Endoscopic Spine Surgery is a remarkable improvement over another ultra minimally invasive and traditional spine surgery for patients. Because of the small ¼ inch incision and less invasive muscle sparing impact on patients, endoscopic spine surgery has many benefits over pain management procedures and minimally invasive spine surgery.
These least invasive procedures are an excellent first-line surgical option for patients who have failed conservative treatment efforts, and surgical intervention is necessary.
Endoscopic spine surgery provides the following advantages:
The excellent visualization via the endoscope permits the surgeon to precisely target and selectively remove a portion of the herniated nucleus pulposus, contributing to the patients’ leg and back pain. The surgeon can maneuver the endoscope to access the pathology up close and from different angles, unlike the traditional line of sight’s limitations with open and microscopic techniques.
Endoscopic spine surgery also allows the surgeon to access a natural opening to the disc called the foramen. The transforaminal surgical approach allows the surgeon access to the lateral recess, which can be difficult to access from a traditional posterior approach. Failure to fully decompress this lateral recess accounts for thirty percent of traditional failed back surgeries.
Finally, surgeons can view the spinal canal and nerve roots with minimal tissue manipulation, limiting scar tissue formation compared to traditional posterior laminectomy. In case of a re-operation, endoscopic becomes a very viable approach as previous scar tissue can be avoided. Many times, a more invasive fusion type surgery can be avoided.
An extraforaminal herniated disc is ideal for the transforaminal endoscopic approach of selective endoscopic discectomy.
Some of the surgical videos may contain scenes or images that some viewers may find disturbing. Viewer discretion is advised.
For years pain management doctors tried thermal annuloplasty procedures such as an IDET or Nucleoplasty/Coblation. These procedures use bipolar electro-thermal energy (radiofrequency and or laser) to ablate or depopulate the sensitized pain nociceptors in the annulus, inflammatory/granulation tissue that has grown into the annulus, and to shrink and tighten the stretched or torn collagen fibers of the annulus.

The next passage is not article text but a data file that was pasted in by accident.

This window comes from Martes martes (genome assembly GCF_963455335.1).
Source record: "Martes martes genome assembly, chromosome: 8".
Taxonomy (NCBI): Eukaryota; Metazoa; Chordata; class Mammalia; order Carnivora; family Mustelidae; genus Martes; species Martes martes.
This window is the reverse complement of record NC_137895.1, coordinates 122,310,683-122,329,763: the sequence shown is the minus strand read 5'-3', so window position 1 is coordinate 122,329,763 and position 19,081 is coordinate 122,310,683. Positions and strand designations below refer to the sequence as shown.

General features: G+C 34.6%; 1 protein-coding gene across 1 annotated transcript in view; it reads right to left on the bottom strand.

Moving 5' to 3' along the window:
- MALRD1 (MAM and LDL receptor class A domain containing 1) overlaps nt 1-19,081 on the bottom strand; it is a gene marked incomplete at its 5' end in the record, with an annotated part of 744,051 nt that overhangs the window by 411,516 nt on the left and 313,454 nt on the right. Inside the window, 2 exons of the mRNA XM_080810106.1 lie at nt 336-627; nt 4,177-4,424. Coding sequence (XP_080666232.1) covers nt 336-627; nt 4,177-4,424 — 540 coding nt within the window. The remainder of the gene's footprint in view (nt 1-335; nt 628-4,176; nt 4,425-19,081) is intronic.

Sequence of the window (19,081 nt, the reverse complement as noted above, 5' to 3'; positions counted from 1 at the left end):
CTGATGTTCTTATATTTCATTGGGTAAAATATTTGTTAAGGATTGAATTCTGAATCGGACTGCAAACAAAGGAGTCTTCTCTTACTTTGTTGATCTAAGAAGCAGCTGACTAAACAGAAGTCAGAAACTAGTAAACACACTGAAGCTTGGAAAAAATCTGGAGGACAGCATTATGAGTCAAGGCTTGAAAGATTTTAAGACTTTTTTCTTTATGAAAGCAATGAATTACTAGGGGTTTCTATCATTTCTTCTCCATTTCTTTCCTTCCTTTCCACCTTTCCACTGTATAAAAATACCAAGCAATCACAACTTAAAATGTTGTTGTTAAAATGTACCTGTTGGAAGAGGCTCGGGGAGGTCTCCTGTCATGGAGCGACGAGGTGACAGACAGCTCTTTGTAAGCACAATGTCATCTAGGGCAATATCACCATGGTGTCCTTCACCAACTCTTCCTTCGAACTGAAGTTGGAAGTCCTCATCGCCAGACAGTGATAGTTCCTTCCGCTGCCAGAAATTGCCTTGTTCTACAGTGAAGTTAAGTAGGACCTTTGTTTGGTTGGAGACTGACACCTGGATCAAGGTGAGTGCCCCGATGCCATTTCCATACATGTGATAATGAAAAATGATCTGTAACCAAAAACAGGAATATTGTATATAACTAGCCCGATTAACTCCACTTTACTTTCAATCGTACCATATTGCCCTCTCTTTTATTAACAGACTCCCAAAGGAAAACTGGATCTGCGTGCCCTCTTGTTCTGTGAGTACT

These procedures are performed under X-ray guidance and are not directly visualized by the pain management doctor. The studies of these types of procedures have not shown promising results and are not widely used today.
Pain management electro-thermal techniques and the selective endoscopic discectomy however, are NOT the same. Selective endoscopic discectomy is a visualized endoscopic surgical technique (like knee arthroscopy) designed to visualize the patho-anatomy of the disc, spinal canal, and the adjacent nerves.
Pain management percutaneous procedures are only fluoroscopically X-ray guided and are termed “blind” techniques. Consequently, SED™ can be used for pain caused by contained or non-contained (extruded) disc herniations, and sometimes works for discogenic back pain that is not responsive to non-operative treatment. (See FAQ’s for more information about the differences.)
LEADERS IN MINIMALLY INVASIVE SPINE CARE
1635 E. Myrtle • Suite 400 • Phoenix, AZ 85020
Ph: 602-944-2900 • Fax: 602-944-0064